Pennine Bridleway National Trail is five!

England's first purpose-built bridleway has created jobs and businesses

England's first purpose-built long distance bridleway for mountain bikers, horse riders and walkers is celebrating its fifth birthday. The first section of the Pennine Bridleway National Trail was officially opened in 2002 and has been hailed as a major success.

As well as providing a new leisure attraction that opens up beautiful countryside for cyclists to enjoy, the scheme has provided an economic boost to the area as new businesses open and others expand along the route.

The first section of the Bridleway, opened in 2002, is the 47-mile Mary Towneley Loop which skirts Greater Manchester and takes in spectacular scenery and picturesque villages in Derbyshire, Lancashire and Yorkshire. Named after Lady Mary Towneley, who rode 250 miles from Northumberland to Derbyshire to first launch the idea of the Pennine Bridleway, it was quickly established as a firm favourite for mountain bikers.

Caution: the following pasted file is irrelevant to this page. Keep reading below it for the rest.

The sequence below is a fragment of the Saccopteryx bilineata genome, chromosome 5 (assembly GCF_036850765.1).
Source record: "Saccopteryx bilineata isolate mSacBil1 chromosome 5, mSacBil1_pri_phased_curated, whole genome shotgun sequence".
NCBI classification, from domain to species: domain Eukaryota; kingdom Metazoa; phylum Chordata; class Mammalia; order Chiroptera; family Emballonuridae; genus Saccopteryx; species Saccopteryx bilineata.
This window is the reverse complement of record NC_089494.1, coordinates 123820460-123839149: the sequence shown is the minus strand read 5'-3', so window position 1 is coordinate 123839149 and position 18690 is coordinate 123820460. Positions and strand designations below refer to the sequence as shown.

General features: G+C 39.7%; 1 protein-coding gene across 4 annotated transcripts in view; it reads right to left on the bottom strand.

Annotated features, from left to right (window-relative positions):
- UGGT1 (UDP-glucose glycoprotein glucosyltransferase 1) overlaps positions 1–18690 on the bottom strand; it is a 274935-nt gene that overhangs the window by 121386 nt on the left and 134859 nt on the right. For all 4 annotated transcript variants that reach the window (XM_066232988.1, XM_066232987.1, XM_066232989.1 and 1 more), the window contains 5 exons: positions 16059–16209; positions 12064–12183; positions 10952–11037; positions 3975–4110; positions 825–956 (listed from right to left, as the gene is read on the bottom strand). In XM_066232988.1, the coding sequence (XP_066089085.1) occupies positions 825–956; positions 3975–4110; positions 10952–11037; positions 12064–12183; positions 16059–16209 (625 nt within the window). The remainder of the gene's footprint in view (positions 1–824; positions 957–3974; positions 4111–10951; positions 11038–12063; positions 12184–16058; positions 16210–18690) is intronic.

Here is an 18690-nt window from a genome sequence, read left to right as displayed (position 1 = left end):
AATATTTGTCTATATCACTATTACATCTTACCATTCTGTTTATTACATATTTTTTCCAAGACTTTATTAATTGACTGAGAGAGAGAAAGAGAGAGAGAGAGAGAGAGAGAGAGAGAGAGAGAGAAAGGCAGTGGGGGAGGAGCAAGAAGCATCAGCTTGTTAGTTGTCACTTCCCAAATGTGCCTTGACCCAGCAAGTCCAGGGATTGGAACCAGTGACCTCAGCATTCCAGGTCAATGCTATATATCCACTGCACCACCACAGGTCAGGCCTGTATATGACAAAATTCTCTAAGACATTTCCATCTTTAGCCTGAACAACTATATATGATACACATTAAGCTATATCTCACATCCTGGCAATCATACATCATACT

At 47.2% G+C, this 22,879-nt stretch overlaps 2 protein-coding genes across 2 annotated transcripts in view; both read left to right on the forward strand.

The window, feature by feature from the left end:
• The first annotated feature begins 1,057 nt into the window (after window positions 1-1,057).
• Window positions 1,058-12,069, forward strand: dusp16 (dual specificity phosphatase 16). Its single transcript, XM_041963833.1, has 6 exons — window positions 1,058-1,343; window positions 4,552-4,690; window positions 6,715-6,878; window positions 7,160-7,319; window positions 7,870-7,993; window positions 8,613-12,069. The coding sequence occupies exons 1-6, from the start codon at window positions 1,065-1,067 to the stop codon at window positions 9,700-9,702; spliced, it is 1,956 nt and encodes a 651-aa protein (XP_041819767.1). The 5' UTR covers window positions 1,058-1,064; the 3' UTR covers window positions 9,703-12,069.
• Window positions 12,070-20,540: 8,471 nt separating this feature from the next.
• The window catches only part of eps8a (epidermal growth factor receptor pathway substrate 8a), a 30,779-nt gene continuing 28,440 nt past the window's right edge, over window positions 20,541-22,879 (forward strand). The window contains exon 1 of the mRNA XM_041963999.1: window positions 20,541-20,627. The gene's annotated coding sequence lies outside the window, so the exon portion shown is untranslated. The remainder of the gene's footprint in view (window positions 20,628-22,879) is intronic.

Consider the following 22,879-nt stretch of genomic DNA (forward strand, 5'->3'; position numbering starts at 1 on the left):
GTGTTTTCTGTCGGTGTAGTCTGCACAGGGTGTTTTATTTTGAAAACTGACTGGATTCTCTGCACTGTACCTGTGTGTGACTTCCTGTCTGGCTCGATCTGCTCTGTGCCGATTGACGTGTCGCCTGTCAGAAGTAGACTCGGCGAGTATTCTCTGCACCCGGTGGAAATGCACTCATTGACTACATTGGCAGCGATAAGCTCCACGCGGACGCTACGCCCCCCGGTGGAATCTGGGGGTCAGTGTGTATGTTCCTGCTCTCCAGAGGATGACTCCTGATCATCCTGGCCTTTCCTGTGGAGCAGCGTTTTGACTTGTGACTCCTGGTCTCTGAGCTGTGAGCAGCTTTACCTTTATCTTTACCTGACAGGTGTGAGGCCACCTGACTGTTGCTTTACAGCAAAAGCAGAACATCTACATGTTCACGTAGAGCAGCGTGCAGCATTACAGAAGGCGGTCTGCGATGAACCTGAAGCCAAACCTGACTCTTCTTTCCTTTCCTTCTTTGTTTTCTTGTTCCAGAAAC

Since then, two more sections of the Trail have been opened up: a 73-mile pathway stretching from Derbyshire to the South Pennines and the 10-mile Settle Loop.
When the Trail is fully open, it will run for more than 350 miles from Northumberland, flanking the Lake District, Yorkshire Dales, Ribble Valley, East Lancashire, Calderdale, Rochdale, Oldham, Tameside, and Derbyshire.

Several additional link routes are under construction and expected to be completed by 2009. These link routes will connect the Trail to major towns and cities such as Bolton and Blackburn. The 17-mile Calder Aire link route was the first to be officially opened in June 2007 and connects Bingley, West Yorkshire to the national trail.

This article was published by BikeRadar, the world's leading source of bike reviews, gear reviews, riding advice and route information
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